Picking the best rooftop tent.
First off, let’s go over WHY a rooftop tent is a great idea. They make it so easy and quick to set up and tear down camp. There is no trying to stuff a tent in a small bag that you know it will never fit in. If you are on the move a lot and only spend one night in a camp site it is even better. They also get you up off the ground and further away from critters and bad weather, nothing is worse than having water run under and into your tent. This also means you track in less mud and dirt, climbing up the ladder helps get some debris off your shoes, or you can just leave them at the bottom or hanging on a rung and your tent stays clean. A mattress that is always ready to go and does not deflate is my favorite part; no need to unroll or inflate a mattress, there is always a soft one ready for you when you are tired. The view 6 feet up is also generally better, no need to look at the base of trees when you can see over them! There also is not a pesky, lumpy ground to deal with; no more searching for the flattest piece of dirt and moving every pebble and stick out of the way. You can set up camp wherever you like and always have a smooth surface to lay on right away. Personally, having one on the tent is my favorite way to go. That way you can go on trails during the day without having to take down camp or pack up. Just unhook and go explore. Plus, then you do not have to take it off the vehicle after your camping trip, just park the trailer and unhook the vehicle.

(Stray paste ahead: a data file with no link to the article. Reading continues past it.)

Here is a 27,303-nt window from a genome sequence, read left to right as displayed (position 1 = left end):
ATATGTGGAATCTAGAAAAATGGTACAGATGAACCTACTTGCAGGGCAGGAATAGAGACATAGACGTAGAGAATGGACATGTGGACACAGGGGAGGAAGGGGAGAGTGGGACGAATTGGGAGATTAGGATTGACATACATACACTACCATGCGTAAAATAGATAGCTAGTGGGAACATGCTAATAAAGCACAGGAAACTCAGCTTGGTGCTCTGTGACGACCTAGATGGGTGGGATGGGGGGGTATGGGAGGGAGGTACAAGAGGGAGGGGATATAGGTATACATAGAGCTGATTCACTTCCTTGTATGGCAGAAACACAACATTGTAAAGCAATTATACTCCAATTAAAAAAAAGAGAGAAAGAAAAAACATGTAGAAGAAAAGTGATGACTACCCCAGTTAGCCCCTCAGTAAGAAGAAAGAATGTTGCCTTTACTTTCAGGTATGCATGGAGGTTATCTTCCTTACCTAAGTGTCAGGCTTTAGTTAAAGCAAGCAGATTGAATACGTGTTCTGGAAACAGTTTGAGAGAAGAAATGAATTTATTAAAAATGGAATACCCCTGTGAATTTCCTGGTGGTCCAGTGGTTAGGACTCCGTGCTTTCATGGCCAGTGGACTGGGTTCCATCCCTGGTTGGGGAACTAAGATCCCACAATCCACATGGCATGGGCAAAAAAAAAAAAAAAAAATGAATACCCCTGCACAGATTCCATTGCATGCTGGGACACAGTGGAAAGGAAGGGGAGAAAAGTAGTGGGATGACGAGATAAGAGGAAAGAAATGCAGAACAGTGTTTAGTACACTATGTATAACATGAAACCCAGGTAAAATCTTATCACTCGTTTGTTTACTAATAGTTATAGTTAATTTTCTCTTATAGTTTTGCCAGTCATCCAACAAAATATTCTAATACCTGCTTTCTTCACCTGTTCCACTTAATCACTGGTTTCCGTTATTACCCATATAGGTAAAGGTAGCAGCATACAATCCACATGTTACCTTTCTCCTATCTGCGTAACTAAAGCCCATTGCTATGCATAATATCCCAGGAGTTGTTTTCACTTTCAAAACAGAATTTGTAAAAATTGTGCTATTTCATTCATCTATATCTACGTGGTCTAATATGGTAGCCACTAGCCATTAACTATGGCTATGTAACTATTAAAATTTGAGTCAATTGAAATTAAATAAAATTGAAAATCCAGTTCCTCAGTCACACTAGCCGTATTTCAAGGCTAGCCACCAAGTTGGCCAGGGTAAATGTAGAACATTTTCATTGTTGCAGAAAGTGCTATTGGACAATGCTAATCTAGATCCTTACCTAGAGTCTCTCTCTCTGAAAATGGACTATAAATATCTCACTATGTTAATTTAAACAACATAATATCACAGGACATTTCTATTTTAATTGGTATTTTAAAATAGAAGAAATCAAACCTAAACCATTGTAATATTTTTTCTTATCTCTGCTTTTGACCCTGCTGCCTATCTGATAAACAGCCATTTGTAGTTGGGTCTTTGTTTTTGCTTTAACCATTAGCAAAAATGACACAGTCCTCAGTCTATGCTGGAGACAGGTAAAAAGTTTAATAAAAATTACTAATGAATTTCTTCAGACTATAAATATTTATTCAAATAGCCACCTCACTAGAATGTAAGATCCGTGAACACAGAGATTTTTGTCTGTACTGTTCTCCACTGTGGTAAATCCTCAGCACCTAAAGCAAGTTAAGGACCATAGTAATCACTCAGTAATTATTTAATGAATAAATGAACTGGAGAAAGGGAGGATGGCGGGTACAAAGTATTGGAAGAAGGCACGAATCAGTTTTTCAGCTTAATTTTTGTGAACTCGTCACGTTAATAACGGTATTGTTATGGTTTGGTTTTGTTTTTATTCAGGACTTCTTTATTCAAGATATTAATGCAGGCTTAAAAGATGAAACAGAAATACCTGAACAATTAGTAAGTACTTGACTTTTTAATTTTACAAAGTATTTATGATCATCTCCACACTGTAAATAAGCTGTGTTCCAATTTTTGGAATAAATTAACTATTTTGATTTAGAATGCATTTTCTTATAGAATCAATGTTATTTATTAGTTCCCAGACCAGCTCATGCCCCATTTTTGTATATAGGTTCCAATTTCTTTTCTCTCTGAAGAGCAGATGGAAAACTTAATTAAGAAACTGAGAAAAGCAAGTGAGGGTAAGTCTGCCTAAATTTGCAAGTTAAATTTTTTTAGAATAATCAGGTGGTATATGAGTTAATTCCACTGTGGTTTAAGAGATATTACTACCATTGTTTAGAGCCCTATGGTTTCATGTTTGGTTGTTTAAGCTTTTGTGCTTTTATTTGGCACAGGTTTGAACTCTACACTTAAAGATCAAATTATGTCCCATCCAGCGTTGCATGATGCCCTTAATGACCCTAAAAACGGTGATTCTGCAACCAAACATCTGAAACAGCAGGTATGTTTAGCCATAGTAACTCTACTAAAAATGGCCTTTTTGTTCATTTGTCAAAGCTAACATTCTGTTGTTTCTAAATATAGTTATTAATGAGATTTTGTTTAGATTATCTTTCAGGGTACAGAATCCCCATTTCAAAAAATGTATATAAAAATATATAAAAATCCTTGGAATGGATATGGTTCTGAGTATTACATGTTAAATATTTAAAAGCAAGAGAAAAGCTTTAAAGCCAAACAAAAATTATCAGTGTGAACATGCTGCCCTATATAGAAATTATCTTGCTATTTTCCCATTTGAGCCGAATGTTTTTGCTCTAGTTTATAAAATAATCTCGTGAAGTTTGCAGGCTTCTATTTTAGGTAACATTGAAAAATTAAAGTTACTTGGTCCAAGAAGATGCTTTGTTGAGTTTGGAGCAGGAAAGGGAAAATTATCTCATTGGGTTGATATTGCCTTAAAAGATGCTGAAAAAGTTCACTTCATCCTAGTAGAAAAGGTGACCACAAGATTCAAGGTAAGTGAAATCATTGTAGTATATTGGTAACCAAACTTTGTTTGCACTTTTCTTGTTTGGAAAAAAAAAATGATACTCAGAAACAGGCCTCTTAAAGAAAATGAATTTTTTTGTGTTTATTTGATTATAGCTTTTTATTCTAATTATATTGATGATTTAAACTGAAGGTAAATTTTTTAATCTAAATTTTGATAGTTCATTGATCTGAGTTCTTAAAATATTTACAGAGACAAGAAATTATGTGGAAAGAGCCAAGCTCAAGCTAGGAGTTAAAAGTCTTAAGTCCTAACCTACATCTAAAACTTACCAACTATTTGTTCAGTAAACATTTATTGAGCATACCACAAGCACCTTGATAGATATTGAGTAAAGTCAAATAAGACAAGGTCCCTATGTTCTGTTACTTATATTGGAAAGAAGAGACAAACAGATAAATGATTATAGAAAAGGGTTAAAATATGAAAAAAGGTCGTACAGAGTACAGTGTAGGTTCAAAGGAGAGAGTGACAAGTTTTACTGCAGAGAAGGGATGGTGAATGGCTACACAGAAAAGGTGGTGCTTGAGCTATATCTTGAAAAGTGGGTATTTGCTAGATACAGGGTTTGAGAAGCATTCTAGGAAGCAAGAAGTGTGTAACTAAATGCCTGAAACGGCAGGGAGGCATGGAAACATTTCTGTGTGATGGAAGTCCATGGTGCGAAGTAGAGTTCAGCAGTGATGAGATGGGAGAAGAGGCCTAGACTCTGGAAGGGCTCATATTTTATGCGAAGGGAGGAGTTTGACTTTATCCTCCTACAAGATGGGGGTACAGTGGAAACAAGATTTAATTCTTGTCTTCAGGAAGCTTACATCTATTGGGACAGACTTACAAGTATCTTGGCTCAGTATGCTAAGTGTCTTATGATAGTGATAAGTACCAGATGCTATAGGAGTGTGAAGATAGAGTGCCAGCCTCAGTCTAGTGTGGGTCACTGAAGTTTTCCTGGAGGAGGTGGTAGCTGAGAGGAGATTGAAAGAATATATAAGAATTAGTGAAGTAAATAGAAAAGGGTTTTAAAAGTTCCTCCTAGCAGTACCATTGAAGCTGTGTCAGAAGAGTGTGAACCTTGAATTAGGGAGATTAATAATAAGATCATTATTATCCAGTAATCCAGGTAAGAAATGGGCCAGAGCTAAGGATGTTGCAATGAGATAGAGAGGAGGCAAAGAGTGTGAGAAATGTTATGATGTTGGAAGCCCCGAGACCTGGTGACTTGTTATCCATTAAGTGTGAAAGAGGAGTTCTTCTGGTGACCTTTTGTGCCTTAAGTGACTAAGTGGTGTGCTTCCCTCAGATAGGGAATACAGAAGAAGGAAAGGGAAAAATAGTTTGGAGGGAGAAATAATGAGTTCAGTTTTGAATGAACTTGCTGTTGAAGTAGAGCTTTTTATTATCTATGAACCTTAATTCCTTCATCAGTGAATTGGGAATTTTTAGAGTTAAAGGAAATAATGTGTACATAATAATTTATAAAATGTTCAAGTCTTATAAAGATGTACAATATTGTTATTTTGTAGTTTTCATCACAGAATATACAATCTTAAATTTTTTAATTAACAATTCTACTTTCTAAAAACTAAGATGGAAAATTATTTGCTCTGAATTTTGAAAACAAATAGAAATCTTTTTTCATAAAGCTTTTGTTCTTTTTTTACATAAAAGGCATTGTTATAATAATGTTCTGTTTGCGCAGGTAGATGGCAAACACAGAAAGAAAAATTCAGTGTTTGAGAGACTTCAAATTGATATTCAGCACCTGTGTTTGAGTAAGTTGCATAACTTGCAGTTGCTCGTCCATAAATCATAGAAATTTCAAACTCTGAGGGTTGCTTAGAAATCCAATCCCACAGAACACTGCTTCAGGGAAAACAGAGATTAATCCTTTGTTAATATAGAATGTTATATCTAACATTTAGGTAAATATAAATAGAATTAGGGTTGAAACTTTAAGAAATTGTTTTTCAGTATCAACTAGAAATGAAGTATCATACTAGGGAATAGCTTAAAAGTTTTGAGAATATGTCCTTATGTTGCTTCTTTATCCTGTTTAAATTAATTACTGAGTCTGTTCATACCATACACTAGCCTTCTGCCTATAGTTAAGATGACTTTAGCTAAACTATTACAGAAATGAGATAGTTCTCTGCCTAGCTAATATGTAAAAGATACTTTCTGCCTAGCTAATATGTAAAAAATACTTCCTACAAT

Hard shell or soft?
- There are many good things about the hard-shell roof top tents. Quick and easy set-up, tear down
- More protection in transport & while camping
- Aerodynamic – better fuel mileage
- Lockable (some)
- More durable
Hard Shell Cons
- More expensive
- Heavier – stick it on a trailer, you will thank me – no pulling it off the rack of a vehicle when you don’t need it.
Soft Shell Pros
- Better price point - this is generally the deciding factor for most people
Soft Shell Cons
- Generally, longer set up/tear down – most require poles
- Less protection both in durability and to weather – those flaps can get loud in the wind.
- About as Aerodynamic as a brick – or a jeep
What to pick?
From a budget standpoint the soft shell is a little easier on the bank account. Honestly, if you do not camp very often it is a great choice. For people that like to camp a lot, are driving all over creation and could use the extra durability as well as protection the hard shell is the way to go.